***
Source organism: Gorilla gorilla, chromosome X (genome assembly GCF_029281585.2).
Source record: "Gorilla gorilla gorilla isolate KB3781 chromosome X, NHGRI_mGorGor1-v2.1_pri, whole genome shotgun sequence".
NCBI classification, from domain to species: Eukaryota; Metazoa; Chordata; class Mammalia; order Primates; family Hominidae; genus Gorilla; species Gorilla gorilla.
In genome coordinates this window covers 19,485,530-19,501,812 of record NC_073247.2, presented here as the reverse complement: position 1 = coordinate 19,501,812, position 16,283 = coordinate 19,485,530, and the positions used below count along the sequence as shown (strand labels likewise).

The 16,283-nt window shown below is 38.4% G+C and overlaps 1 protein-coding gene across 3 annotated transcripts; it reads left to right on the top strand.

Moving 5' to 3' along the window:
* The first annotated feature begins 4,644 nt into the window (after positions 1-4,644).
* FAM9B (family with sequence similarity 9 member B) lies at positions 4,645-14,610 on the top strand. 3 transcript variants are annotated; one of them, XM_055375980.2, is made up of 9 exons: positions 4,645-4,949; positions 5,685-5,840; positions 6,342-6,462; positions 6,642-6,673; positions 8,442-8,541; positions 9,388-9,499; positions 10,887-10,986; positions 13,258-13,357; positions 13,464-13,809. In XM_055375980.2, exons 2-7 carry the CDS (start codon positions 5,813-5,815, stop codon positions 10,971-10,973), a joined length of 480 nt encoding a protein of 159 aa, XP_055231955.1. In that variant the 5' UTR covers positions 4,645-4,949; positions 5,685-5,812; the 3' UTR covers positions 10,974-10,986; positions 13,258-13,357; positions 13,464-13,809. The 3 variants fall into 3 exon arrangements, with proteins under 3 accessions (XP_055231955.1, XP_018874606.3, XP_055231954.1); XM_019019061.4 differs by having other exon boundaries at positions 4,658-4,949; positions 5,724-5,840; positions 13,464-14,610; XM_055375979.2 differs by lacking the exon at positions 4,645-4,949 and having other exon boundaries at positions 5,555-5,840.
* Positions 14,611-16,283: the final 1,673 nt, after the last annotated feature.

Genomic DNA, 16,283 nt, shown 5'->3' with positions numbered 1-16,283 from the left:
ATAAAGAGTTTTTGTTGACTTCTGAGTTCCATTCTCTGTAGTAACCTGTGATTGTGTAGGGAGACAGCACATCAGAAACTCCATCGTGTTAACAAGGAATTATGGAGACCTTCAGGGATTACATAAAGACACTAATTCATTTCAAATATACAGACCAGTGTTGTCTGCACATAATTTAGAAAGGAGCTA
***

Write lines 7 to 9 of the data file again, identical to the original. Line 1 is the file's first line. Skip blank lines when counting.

* The first annotated feature begins 4,644 nt into the window (after positions 1-4,644).
* FAM9B (family with sequence similarity 9 member B) lies at positions 4,645-14,610 on the top strand. 3 transcript variants are annotated; one of them, XM_055375980.2, is made up of 9 exons: positions 4,645-4,949; positions 5,685-5,840; positions 6,342-6,462; positions 6,642-6,673; positions 8,442-8,541; positions 9,388-9,499; positions 10,887-10,986; positions 13,258-13,357; positions 13,464-13,809. In XM_055375980.2, exons 2-7 carry the CDS (start codon positions 5,813-5,815, stop codon positions 10,971-10,973), a joined length of 480 nt encoding a protein of 159 aa, XP_055231955.1. In that variant the 5' UTR covers positions 4,645-4,949; positions 5,685-5,812; the 3' UTR covers positions 10,974-10,986; positions 13,258-13,357; positions 13,464-13,809. The 3 variants fall into 3 exon arrangements, with proteins under 3 accessions (XP_055231955.1, XP_018874606.3, XP_055231954.1); XM_019019061.4 differs by having other exon boundaries at positions 4,658-4,949; positions 5,724-5,840; positions 13,464-14,610; XM_055375979.2 differs by lacking the exon at positions 4,645-4,949 and having other exon boundaries at positions 5,555-5,840.
* Positions 14,611-16,283: the final 1,673 nt, after the last annotated feature.